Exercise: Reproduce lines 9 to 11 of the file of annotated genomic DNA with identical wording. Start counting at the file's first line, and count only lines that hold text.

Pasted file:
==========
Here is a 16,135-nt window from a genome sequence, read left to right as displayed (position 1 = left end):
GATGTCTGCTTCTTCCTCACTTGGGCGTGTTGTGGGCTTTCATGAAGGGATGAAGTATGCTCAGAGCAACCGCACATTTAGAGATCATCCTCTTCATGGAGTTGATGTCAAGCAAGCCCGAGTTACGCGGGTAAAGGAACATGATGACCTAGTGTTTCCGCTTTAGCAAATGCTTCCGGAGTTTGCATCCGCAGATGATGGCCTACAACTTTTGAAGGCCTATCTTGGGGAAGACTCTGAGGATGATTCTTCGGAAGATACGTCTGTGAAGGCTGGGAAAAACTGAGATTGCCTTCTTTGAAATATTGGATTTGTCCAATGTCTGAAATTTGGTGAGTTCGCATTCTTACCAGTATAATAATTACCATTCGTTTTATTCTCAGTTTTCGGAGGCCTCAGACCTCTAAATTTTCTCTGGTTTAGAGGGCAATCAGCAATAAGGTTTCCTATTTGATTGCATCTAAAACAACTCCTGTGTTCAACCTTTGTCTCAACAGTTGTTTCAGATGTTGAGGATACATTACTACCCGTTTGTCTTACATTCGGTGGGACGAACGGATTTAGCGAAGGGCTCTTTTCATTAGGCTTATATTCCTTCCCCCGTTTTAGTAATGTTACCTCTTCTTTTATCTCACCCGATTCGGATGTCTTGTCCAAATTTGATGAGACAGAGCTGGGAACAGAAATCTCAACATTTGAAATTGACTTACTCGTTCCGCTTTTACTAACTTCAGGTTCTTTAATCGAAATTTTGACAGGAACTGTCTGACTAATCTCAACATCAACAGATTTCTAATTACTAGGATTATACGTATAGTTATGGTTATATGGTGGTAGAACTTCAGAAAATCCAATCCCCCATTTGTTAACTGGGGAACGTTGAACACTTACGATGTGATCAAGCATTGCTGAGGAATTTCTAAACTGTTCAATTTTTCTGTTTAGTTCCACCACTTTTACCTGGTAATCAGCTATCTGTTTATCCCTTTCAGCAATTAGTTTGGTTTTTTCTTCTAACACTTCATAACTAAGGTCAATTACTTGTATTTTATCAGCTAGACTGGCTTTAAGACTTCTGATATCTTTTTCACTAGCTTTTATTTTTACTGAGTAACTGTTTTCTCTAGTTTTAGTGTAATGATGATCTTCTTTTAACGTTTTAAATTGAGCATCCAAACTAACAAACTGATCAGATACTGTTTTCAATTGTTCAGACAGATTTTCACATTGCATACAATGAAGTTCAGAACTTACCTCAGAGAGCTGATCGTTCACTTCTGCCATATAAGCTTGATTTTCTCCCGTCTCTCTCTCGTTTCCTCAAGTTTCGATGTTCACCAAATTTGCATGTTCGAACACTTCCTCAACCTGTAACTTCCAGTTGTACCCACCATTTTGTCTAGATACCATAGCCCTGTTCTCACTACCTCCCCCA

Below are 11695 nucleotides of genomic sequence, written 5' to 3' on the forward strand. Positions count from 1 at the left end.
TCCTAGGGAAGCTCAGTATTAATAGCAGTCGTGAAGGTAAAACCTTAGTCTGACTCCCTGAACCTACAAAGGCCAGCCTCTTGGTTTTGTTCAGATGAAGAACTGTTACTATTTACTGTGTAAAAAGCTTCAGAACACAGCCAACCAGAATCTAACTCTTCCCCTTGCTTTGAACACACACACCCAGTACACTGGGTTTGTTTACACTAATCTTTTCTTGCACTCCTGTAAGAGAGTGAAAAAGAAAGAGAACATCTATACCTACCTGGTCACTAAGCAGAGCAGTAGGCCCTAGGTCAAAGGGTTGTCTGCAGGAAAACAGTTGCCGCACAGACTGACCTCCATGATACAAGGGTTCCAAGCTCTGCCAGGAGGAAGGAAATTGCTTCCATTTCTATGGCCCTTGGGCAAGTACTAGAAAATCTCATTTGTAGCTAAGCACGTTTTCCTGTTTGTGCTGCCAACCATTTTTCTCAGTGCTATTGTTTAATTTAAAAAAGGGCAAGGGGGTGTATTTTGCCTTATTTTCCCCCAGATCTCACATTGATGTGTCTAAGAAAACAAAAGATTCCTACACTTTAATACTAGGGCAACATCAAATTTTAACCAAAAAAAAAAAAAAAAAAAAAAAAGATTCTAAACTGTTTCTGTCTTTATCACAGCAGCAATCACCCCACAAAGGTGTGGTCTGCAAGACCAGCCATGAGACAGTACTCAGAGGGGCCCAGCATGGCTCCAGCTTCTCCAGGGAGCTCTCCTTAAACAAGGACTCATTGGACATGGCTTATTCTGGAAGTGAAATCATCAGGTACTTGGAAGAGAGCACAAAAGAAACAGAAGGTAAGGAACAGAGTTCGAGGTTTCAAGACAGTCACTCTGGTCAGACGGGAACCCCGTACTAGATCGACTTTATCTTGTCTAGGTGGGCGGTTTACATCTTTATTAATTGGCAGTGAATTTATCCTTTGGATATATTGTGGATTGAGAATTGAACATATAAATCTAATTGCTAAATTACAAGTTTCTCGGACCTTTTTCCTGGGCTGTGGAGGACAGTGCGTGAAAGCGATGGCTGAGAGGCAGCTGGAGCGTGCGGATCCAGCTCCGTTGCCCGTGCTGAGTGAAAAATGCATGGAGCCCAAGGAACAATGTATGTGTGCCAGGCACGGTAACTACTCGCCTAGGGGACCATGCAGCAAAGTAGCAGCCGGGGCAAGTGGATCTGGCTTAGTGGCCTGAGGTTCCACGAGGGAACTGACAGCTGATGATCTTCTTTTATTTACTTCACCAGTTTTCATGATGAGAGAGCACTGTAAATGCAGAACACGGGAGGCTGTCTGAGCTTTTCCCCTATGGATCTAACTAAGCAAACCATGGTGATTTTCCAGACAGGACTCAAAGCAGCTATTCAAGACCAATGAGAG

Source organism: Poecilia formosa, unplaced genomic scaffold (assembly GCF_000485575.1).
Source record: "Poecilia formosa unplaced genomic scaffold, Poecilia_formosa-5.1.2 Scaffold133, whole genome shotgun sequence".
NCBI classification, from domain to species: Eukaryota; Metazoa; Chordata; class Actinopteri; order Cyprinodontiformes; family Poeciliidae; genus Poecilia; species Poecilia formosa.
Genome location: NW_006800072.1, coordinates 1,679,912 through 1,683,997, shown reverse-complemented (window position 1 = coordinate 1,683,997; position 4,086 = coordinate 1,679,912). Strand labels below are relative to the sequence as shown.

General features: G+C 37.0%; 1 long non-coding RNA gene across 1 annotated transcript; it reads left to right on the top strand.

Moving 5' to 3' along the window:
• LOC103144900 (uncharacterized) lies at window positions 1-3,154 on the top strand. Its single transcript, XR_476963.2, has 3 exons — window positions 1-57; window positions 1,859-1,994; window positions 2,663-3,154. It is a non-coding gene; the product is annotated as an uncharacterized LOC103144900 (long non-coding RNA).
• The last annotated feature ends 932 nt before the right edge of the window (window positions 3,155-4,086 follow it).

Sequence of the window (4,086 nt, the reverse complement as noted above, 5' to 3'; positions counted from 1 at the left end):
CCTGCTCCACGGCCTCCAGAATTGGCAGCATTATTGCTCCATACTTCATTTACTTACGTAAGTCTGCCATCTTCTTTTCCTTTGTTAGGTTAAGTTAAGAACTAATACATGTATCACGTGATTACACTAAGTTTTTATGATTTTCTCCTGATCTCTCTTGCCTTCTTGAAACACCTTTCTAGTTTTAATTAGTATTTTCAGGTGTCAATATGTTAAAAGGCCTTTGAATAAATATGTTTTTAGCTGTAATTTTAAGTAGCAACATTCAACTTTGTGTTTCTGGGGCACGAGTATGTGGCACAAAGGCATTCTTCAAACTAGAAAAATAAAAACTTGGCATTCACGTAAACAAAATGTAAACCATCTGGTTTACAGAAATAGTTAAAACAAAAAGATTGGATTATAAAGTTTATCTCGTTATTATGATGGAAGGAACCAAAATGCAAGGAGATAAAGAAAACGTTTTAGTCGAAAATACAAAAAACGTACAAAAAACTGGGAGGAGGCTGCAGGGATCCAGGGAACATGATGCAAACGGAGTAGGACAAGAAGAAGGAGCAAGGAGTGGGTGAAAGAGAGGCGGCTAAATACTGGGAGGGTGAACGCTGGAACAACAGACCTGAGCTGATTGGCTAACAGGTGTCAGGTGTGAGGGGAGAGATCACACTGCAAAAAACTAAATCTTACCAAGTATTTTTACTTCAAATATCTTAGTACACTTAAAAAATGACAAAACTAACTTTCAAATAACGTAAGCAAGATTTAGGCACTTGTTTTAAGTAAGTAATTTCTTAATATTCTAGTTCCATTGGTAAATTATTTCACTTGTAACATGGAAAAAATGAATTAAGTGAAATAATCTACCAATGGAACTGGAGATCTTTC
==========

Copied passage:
General features: G+C 37.0%; 1 long non-coding RNA gene across 1 annotated transcript; it reads left to right on the top strand.

Moving 5' to 3' along the window:
• LOC103144900 (uncharacterized) lies at window positions 1-3,154 on the top strand. Its single transcript, XR_476963.2, has 3 exons — window positions 1-57; window positions 1,859-1,994; window positions 2,663-3,154. It is a non-coding gene; the product is annotated as an uncharacterized LOC103144900 (long non-coding RNA).